Ruby Nation

Ruby Nation
Ruby Nation: The Webcomic

Monday, October 10, 2011

The Jeph Loeb Drinking Game

Note: Do not try this at home. This Avengers: X-Sanction preview alone will get you completely plastered.

--When a fight scene erupts for no clear reason other than to have a fight scene, take a shot. (Avengers vs. Lethal Legion)

--When a bunch of heroes or villains are assembled in an "iconic" arrangement, take a shot. (The Avengers are Marvel's Big Five-- Wolverine, Spider-Man, Iron Man, Captain America, the Hulk by way of the Red Hulk-- joined by the Falcon, presumably as a token. The Lethal Legion are veteran Avengers foes Living Laser, Grim Reaper, Whirlwind, and Radioactive Man. The latter of which hasn't been a conventional super-villain in a long time, instead acting as a loyal soldier for China).

--When a character makes a quip with the same amount of wit as a schoolyard taunt, take a shot. (Spider-Man: "Why is there never a jailbreak on nice, pleasant, warm nights in New York?" Wolverine: "Why is it you never shut up?")

--When a character goes into heavy-handed, mopey first-person caption narration, take a shot. (Cable's internal monologue about being a soldier).

--When the conflicts are revealed to be the acts of an ubermensch villain manipulating events with far more capability than they should be able to have, take a shot. (Not seen here, but with Loeb's history of using villains like Hush, Romulus, Ultimate Doctor Doom, The Intelligencia, and others, there's often a mastermind with unconvincingly extreme mastery).

--When a character is brought back to an "iconic" state in a way that defies everything previously established, take a shot. (This series is about bringing Cable back from the dead. Even though his absence wasn't exactly derailing the Marvel Universe.)

Now excuse me as I go into the ER for alcohol poisoning.

Thursday, October 6, 2011

Ruby Nation Begins! Stuff You May Have Missed

Well, I've finished the prologue of my new webcomic, 13 pages total. It's complete with a new domain name, at . Similar to its predecessor, chapters will be followed by text pieces, so the next few weeks will see the start of the "Ruby in Therapy" interview series.

I designed the prologue to start the series with a bang, to go with an action sequence so readers immediately want to find out what's happening. If you don't understand the entire story and didn't read Ruby's World,, it'll reveal itself That said, there are some things that aren't immediately apparent from the pages, so I'll offer these useful notes;

1.) The characters wear superhero costumes now-- kind of. Ruby's dressed similarly to usual, but wearing a utility belt with the Ruby Nation Insignia on the buckle, while Jiro has a spy catsuit with a ninja scarf and combat webbing. These are designed more as custom military uniforms than superhero costumes, as I honestly hate spandex-- it's too often used as simply flat colors with no texture, rendering superheroes as nudes in body paint. Here it's more like stylized body armor, adding a bit of self-conscious fashion and accessorizing(since these are teenaged characters, looking cool is important to them, and is one of the few things they have left).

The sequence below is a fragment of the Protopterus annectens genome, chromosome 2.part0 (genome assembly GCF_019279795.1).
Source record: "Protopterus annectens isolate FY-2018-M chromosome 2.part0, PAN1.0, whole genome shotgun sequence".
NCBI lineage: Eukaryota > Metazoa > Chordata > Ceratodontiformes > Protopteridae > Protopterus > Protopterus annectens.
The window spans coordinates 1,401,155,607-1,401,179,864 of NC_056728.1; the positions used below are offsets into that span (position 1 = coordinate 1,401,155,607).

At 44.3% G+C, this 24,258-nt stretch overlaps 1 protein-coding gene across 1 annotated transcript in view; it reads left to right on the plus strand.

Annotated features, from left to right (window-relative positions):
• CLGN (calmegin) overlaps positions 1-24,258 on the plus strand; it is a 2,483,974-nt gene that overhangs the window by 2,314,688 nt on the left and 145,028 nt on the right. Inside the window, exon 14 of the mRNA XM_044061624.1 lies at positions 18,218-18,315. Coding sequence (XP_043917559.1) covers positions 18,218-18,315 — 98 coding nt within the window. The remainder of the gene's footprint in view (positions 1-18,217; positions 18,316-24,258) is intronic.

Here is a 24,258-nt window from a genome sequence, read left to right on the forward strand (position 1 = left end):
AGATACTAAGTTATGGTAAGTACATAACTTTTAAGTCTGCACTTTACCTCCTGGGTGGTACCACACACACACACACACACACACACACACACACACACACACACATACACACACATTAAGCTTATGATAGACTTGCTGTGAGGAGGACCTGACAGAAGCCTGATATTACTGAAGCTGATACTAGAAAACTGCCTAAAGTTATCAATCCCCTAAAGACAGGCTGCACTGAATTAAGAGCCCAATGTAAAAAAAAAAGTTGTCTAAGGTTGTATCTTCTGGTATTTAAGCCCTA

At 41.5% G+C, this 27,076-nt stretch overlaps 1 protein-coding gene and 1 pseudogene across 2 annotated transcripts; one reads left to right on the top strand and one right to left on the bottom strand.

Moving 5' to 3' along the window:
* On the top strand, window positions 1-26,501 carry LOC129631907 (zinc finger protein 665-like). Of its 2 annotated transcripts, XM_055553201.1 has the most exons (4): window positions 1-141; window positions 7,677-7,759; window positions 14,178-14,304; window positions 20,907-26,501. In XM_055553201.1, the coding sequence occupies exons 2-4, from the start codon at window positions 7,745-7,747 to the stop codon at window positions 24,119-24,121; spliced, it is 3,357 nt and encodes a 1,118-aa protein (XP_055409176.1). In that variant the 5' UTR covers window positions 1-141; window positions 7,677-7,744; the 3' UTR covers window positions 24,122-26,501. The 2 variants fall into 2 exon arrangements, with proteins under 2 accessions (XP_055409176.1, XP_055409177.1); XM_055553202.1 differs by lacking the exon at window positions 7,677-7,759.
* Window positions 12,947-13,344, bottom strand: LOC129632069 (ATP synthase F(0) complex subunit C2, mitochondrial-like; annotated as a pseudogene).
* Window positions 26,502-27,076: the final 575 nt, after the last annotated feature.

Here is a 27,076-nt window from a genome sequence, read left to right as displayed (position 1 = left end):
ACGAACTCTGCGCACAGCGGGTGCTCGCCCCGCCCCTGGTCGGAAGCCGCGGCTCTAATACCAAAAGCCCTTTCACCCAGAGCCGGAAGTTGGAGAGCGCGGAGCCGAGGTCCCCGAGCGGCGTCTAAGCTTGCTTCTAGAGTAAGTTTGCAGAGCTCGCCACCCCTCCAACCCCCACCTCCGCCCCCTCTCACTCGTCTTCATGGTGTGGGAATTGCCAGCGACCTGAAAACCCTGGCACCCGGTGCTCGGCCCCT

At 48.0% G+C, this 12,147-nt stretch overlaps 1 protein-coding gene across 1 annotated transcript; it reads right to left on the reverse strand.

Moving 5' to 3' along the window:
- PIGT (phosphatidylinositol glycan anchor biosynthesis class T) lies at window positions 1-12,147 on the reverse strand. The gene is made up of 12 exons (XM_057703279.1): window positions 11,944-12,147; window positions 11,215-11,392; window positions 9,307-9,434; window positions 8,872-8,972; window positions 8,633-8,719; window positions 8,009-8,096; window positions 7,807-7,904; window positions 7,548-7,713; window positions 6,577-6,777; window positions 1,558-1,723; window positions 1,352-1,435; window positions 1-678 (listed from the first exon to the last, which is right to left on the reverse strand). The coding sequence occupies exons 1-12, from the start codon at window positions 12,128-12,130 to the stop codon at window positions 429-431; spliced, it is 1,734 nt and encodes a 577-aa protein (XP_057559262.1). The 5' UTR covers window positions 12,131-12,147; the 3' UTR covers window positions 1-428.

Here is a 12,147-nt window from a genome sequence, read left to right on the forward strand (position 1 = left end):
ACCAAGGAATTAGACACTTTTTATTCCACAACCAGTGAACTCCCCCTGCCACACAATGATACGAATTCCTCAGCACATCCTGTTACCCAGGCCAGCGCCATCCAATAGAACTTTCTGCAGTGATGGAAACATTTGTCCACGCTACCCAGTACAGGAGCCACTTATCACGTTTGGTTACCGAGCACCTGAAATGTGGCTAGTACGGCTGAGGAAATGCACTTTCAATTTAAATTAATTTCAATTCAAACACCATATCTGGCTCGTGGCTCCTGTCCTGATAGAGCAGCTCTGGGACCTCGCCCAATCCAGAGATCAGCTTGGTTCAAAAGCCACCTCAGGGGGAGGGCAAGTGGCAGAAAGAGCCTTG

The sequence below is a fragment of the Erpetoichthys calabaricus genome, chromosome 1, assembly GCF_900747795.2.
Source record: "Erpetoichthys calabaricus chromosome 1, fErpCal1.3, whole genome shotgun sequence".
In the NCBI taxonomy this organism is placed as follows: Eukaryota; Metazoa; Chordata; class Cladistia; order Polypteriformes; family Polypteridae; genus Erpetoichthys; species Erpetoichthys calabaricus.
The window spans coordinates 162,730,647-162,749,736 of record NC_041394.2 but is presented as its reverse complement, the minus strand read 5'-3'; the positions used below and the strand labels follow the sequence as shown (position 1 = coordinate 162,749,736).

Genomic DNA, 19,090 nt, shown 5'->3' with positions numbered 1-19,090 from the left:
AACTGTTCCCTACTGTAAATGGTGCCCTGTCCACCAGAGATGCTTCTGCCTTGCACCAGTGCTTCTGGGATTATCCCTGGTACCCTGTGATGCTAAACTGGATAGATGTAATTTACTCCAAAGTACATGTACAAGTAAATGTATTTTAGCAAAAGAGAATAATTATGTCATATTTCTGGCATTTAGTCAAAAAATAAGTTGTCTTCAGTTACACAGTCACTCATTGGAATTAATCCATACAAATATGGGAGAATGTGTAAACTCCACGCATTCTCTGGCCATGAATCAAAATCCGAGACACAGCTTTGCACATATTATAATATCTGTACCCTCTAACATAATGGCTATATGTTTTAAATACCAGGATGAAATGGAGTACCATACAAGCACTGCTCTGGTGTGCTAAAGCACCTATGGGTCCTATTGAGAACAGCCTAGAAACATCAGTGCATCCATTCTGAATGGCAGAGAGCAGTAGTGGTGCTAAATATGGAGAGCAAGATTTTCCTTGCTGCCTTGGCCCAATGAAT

Think the paramilitary superhero look of the Ultimates and Metal Gear Solid, mixed with the individualized bling of Tetsuya Nomura (designer for Final Fantasy and Kingdom Hearts).

2.) The post-human antagonist her is named Moray. The name comes from the moray eel, a type of serpentine-looking fish with strong jaws and sharp teeth. I absolutely love animal motifs for superhuman characters, especially more obscure animals. Since Moray's ability involves columns of nanofilament bursting from his hands and enveloping/shredding everything they catch, it seems appropriate. As for more about him and his'll have to wait and see.

3.) There will be new characters on Ruby's side, as well. One of the strongest themes of the Ruby Saga is the challenge of maintaining one's ideals in a fallen world, to be optimistic despite all evidence to the contrary. The prologue sets up the inherent fatalism of the world, where there are no options for the characters that don't involve someone dying and someone grieving. This will be further examined in the coming chapters, because while it may be the way things are, is it necessarily the way things have to be?